But their offshore side, so the foods division side, primarily across Europe, that did very well where revenue was up 20% with profits up 30%. This is still very strong and it does make up about 40% of the overall business. The story that we are supporting is that if you want to buy a diversified quality stock at sensible valuations this is the stock to be in. So if you are looking at valuation, its one-year forward PE is at 14 times, giving you a dividend yield of around 3.3%. Now, having discussed with management, they continue to see momentum in that offshore business and I think that’s the exciting part of the story and it should actually recover as the year progresses and it is expected to show quite good returns by the end of the year. The kind of multiples that you are getting the stock at do give you some comfort in buying at these kind of levels.

SIKI MGABADELI:  Gerard, what do you think of Bidvest?

GERHARD LAMPEN:  It’s a quality stock, definitely. And management is obviously highly rated. As Wayne mentioned, if you get married to your stock and it’s because of the brand or something, it can end in tears. I think if you get married to a stock with good quality, proven management, and that management stays intact, then you will probably not end up in tears too much. So I think what she also mentioned is that the offshore component is doing very well.
    So, looking at our market, and what’s happening here at the moment, I would tend to look more at something with a bigger offshore component, more of a rand-hedge thing. But there is no question about Brian Joffe’s leadership and the quality of management. And so I won’t be too concerned about it being down slightly.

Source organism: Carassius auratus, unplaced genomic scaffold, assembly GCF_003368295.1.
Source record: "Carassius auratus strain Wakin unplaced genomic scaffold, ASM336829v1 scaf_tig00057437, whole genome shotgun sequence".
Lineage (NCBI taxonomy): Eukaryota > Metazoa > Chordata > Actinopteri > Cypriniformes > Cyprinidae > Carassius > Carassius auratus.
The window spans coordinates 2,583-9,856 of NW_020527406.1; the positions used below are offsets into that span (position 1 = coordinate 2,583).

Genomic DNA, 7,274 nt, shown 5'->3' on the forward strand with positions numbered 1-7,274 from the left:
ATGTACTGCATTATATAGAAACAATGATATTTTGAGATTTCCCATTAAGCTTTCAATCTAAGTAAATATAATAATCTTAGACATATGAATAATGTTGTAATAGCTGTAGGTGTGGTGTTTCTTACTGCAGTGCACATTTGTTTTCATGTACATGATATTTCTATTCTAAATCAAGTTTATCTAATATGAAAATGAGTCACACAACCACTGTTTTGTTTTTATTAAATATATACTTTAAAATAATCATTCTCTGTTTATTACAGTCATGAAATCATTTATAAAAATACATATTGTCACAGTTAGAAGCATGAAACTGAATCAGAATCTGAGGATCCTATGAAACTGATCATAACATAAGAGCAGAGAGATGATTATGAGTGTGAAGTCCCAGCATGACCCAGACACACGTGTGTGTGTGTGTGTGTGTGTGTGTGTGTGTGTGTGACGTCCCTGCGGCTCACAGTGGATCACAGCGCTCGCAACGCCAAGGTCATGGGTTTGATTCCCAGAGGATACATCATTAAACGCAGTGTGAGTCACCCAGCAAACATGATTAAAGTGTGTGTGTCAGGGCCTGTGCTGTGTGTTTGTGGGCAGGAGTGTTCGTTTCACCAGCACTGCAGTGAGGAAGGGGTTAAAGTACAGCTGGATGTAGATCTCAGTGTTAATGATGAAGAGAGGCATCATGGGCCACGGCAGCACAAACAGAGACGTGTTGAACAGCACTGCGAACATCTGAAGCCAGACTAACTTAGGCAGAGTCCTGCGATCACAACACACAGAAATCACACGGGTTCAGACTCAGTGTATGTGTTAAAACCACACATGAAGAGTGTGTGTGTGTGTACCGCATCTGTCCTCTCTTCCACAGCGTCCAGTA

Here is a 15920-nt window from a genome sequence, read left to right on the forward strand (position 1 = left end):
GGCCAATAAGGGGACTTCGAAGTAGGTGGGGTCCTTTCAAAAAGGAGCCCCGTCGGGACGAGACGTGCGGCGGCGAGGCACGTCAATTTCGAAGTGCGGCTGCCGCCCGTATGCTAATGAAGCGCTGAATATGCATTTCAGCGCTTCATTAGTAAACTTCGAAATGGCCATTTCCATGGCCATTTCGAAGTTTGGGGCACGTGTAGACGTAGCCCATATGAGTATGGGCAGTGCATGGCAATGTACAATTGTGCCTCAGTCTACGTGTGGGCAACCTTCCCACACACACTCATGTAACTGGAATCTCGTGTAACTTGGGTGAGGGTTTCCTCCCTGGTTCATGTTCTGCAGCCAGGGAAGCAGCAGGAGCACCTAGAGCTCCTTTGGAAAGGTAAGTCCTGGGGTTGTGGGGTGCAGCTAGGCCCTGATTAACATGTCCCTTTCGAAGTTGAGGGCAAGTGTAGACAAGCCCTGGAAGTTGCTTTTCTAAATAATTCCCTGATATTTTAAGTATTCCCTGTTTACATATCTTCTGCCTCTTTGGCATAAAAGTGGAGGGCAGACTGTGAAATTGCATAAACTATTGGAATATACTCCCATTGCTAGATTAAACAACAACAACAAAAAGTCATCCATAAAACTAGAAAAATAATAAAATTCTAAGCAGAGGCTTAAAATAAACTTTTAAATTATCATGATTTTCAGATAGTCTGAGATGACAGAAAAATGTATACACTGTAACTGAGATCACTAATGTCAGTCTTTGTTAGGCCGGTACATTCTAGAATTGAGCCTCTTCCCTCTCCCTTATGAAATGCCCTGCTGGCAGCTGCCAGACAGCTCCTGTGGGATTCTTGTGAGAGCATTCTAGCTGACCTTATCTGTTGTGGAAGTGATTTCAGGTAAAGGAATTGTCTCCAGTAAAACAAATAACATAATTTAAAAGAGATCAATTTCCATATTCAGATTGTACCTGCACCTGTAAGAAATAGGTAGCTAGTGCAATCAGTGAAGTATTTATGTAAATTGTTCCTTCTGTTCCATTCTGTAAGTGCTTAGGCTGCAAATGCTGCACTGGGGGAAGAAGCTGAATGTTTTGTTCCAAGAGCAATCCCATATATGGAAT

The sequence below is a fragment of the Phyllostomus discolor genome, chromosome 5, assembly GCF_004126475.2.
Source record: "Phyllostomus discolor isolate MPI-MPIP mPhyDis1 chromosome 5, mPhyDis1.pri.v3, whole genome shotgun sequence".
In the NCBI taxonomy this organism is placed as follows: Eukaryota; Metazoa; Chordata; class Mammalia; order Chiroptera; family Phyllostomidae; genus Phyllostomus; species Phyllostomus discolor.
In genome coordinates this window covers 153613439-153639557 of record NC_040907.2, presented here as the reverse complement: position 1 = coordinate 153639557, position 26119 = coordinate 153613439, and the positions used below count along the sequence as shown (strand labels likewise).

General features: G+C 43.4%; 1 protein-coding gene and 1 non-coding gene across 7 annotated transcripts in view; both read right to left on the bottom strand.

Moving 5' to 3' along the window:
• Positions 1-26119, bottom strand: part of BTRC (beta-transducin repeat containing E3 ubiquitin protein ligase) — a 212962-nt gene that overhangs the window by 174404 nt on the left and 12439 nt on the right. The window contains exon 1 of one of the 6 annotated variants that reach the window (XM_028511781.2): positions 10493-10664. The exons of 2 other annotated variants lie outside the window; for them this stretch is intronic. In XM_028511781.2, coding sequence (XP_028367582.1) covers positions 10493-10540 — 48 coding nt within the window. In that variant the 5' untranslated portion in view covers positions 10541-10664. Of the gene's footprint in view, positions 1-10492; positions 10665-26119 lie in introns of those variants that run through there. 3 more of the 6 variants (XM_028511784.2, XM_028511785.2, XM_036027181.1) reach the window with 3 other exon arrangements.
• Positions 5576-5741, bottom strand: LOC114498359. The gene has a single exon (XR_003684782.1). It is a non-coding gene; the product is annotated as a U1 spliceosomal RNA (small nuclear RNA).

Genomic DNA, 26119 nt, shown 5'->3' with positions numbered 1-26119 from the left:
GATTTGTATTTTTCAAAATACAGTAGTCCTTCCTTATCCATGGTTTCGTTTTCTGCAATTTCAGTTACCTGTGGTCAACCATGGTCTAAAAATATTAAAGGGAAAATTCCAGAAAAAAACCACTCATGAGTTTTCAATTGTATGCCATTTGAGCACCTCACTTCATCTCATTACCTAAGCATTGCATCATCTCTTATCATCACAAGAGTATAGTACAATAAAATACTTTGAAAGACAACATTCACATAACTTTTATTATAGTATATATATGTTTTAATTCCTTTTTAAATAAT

SIKI MGABADELI:  All right, the next stock pick was Sasol and, Wayne, you also picked that. What do you think of it now?

WAYNE McCURRIE:  Well, it has done OK this year. It has maxed the all-share index. It has fallen from R650 to below R400 last year and then it went up a little bit. That’s why I bought it, because it has fallen so much. But the main reason, the reason why the oil price fell from $110/barrel to where it is now, $63, $64, is because of the excess gas coming out of America, the so-called shale gas. Now the shale-gas industry has caused a surplus in the energy market, which caused the prices to fall, but that production is grinding to a halt rapidly. There was an article out this week that there is no more money to invest in new shale gas there because the banks won’t lend to the people because they think it’s a risky investment at the current oil price. So the existing wells are still producing, but they’ll stop producing by the end of this year, they’ll run out of gas. And there is no new gas coming on. So it is a risky thing. If you go into a competition like this, where you pick one stock, you can pick a safe stock but you are never even going to come close. In these sort of things you are not actually managing a portfolio, you are picking one share. I picked Sasol and I think the share price can go up quite dramatically because I think oil at the end of this year could be at $72, $73, $74/barrel and the gearing on Sasol is massive. So I might just come from behind at the end of the year and then pip everyone to the post there.

SIKI MGABADELI:  All right. Simon Brown from JustOneLap picked Calgro. Let’s hear what he had to say.

SIMON BROWN:  My first stock was Calgro M3. Of the three that was the one I was most confident of. Yes, today it’s up 40%-odd so far, so really meeting expectations. Let’s take it a step further. Recent results show it’s doing incredibly well. They’re into the burial park at Nasrec, which will play out in the longer term. But they are doing a lot of top structure and that means a lot more revenue coming through for them at the moment, and that revenue is going to be significant. Their pipeline remains north of R16bn, so I am looking for a good second half of the year and beyond.

SIKI MGABADELI: Just on that point, Gerhard, when you are picking that one stock, do you agree with Wayne that rather go for something that might be slightly riskier but at least there will be some action going on there, rather than picking something that’s safe that might just trade sideways for the duration?